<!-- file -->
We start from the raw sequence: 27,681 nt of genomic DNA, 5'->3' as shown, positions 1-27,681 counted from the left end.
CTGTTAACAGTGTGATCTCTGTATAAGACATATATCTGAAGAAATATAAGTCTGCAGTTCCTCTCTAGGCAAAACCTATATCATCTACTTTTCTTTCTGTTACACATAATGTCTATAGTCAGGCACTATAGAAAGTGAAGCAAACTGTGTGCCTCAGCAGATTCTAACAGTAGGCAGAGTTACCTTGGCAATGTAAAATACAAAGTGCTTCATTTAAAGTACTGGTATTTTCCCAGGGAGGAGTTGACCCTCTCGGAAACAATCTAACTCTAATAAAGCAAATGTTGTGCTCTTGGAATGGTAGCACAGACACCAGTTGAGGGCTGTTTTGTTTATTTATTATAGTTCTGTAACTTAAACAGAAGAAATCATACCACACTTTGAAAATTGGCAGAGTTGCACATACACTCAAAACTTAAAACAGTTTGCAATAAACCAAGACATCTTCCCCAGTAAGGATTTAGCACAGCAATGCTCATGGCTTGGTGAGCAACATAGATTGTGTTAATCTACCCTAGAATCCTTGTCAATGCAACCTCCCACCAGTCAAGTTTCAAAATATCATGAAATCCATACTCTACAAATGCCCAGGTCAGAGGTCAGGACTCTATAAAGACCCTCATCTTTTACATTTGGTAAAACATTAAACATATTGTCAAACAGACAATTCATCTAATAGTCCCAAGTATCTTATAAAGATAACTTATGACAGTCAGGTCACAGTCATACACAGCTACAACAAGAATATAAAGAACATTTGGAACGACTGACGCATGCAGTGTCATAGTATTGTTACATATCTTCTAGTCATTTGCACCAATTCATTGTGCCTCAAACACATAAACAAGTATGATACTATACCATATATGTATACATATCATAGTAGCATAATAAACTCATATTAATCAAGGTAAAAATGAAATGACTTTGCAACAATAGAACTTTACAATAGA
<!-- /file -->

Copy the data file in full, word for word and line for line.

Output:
We start from the raw sequence: 27,681 nt of genomic DNA, 5'->3' as shown, positions 1-27,681 counted from the left end.
CTGTTAACAGTGTGATCTCTGTATAAGACATATATCTGAAGAAATATAAGTCTGCAGTTCCTCTCTAGGCAAAACCTATATCATCTACTTTTCTTTCTGTTACACATAATGTCTATAGTCAGGCACTATAGAAAGTGAAGCAAACTGTGTGCCTCAGCAGATTCTAACAGTAGGCAGAGTTACCTTGGCAATGTAAAATACAAAGTGCTTCATTTAAAGTACTGGTATTTTCCCAGGGAGGAGTTGACCCTCTCGGAAACAATCTAACTCTAATAAAGCAAATGTTGTGCTCTTGGAATGGTAGCACAGACACCAGTTGAGGGCTGTTTTGTTTATTTATTATAGTTCTGTAACTTAAACAGAAGAAATCATACCACACTTTGAAAATTGGCAGAGTTGCACATACACTCAAAACTTAAAACAGTTTGCAATAAACCAAGACATCTTCCCCAGTAAGGATTTAGCACAGCAATGCTCATGGCTTGGTGAGCAACATAGATTGTGTTAATCTACCCTAGAATCCTTGTCAATGCAACCTCCCACCAGTCAAGTTTCAAAATATCATGAAATCCATACTCTACAAATGCCCAGGTCAGAGGTCAGGACTCTATAAAGACCCTCATCTTTTACATTTGGTAAAACATTAAACATATTGTCAAACAGACAATTCATCTAATAGTCCCAAGTATCTTATAAAGATAACTTATGACAGTCAGGTCACAGTCATACACAGCTACAACAAGAATATAAAGAACATTTGGAACGACTGACGCATGCAGTGTCATAGTATTGTTACATATCTTCTAGTCATTTGCACCAATTCATTGTGCCTCAAACACATAAACAAGTATGATACTATACCATATATGTATACATATCATAGTAGCATAATAAACTCATATTAATCAAGGTAAAAATGAAATGACTTTGCAACAATAGAACTTTACAATAGA